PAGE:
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Discussion on the recent RBI Notices For Disclosure and the Issues which the Bank are facing

Updated: Sep 26, 2022


Sakshi Shairwal

Sri Abhigna

Many prominent banks including the State Bank of India, Punjab National Bank, and Union Bank of India among others of the country, have moved the SC against the RTI notices filed by the Reserve Bank of India for disclosures. The issue surrounds the subject of challenging the notices issued by the RBI to these banks under Section 11(1) of the Right to Information Act as regards the inspection reports/ risk assessment reports for the years FY17-18 and FY18-19.

The banks primarily sought the recalling of the 2015 judgment in the case of Reserve Bank of India v. Jayantilal N. Mistry, which upheld that the RBI is obliged to disclose defaulters list, inspection reports, annual statements, etc., related to banks under the RTI Act. And on April 28, a bench led by Justice Rao refused to recall the aforementioned judgment, dismissing the banks’ applications. The bench further observed that the SC Rules did not comprise any provision for filing an application seeking a recall of a judgment. RBI is required to act with transparency and refrain from hiding information that might cause embarrassment to the banks while disclosing the information sought, held by the court. Consequently, the banks have filed separate writ petitions concerning this issue, contending that such a disclosure of sensitive financial information, in obeyance of the RTI, noticed by the RBI, would have a detrimental effect on their business causing a compromise of the confidentiality of depositors. The banks argue that these disclosures will endow their competitors with an undue advantage as they could be exploited. In addition, the banks asserted that privacy is a fundamental right, and therefore should not be violated by making clients’ information public.

Section 11 of the Right to Information Act:

The present section gives power to the Central Public Information Officer to seek information from a third party in RTI applications. Section 11(1) of the Act provides the procedure to access third party information wherein the appellant needs to request the third party’s consent after which the Central Public Information Officer (CPIO) will produce a written request to the 'third party and within a stipulated time period obtain their response. However, it is not the information bearer (third party) who holds the key to disclosure. The power, by the RTI Act, 2005, is vested in the public information officer who will then, either see a 'larger public interest or otherwise allow disclosure based on the merits of the case.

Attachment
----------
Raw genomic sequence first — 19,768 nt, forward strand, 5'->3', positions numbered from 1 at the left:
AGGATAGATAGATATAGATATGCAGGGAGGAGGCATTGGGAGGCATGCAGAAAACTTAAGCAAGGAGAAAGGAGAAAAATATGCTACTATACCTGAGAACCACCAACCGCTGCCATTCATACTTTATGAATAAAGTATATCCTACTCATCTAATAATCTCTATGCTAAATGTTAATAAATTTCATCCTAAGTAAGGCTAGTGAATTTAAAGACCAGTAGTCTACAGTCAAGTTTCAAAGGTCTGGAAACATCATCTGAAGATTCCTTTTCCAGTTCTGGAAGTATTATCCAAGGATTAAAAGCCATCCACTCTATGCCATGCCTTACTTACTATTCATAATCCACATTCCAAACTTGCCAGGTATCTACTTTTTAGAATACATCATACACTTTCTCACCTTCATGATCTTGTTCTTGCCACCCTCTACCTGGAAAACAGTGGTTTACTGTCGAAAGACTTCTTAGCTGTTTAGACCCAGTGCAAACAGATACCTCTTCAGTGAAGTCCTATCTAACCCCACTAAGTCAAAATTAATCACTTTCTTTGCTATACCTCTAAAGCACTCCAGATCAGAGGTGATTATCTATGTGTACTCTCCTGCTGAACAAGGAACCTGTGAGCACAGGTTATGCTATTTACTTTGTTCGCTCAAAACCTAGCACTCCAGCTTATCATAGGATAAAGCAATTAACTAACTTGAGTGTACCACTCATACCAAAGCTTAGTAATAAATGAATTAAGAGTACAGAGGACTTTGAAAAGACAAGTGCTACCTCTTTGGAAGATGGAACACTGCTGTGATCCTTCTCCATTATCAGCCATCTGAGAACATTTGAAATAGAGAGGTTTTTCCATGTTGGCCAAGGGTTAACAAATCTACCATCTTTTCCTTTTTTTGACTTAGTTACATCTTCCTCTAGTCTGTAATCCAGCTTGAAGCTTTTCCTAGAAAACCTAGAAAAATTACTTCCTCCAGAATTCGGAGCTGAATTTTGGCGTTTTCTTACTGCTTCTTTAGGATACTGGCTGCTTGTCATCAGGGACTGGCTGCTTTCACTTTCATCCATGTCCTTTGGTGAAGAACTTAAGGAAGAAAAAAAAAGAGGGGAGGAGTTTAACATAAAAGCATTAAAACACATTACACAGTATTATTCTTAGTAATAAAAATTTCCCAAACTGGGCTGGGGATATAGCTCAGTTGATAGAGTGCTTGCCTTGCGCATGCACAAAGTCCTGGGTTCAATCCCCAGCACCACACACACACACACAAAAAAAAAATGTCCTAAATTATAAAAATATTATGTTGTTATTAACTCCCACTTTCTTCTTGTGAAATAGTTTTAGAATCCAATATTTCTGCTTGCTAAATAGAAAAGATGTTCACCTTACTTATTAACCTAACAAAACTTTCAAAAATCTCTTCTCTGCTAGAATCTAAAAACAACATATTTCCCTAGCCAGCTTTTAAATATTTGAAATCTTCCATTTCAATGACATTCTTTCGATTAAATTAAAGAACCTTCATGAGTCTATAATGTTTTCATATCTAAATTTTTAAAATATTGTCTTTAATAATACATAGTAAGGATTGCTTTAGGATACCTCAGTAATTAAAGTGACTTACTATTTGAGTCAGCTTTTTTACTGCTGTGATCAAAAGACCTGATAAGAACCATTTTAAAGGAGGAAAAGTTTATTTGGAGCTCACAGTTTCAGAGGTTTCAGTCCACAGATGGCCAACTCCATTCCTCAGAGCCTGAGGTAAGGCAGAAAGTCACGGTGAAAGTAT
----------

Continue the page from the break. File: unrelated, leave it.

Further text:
On receipt of the submissions of the third party, the Public Information Officer (PIO) shall keep the submissions in view and then decide whether the information sought shall be disclosed or not. If the PIO does not find any merit in the submissions of the third party, he shall disclose the information sought to the applicant. On the other hand, where the PIO decides that the information sought shall not be disclosed then the basis for denial of information must be in accordance with Sections 8 and 9 of the RTI Act only.

Reserve Bank of India v. Jayantilal N. Mistry (2015):

The case pertains to the release of annual inspection reports and other financial reports of individual banks under the RTI Act from the RBI. RTI activist, Jayantilal Mistry has fought the RBI's decision not to release these reports under the act. The Apex court in this case rejected the contentions raised by the RBI that it has been holding the information of banks in a fiduciary capacity, and therefore such information is exempted from being a part of disclosures, as per Section 8(1)(e) of the RTI Act. RBI is not under a legal duty to maximize the benefit of any public sector or private sector bank, and thus there is no relationship of ‘trust’ between them and it further has a statutory duty to uphold the interest of the public at large, the depositors, the country’s economy, and the banking sector, the court pronounced. The bench continued to hold that the RBI does not possess a fiduciary relationship with financial institutions, because the reports of the inspections, statements of the bank, and information related to the business obtained by the RBI are not under the pretense of confidence or trust. Information secured through a regulatory capacity or under the law cannot be interpreted as information held in a fiduciary capacity, the court propounded. While the Apex court had first requested the full report, it was later agreed that only the pertinent elements on bad debts, borrowers, and so on would be made public. Nonetheless, even such information can reveal a great deal about borrowers, according to the lenders, violating different client confidentiality clauses. The court chastised the RBI for attempting to keep the inspection reports confidential.

Presently, it can be observed that the court has sided with the above-mentioned adjudication and the apex court is scheduled to hear the challenges made by the banks on August 17.


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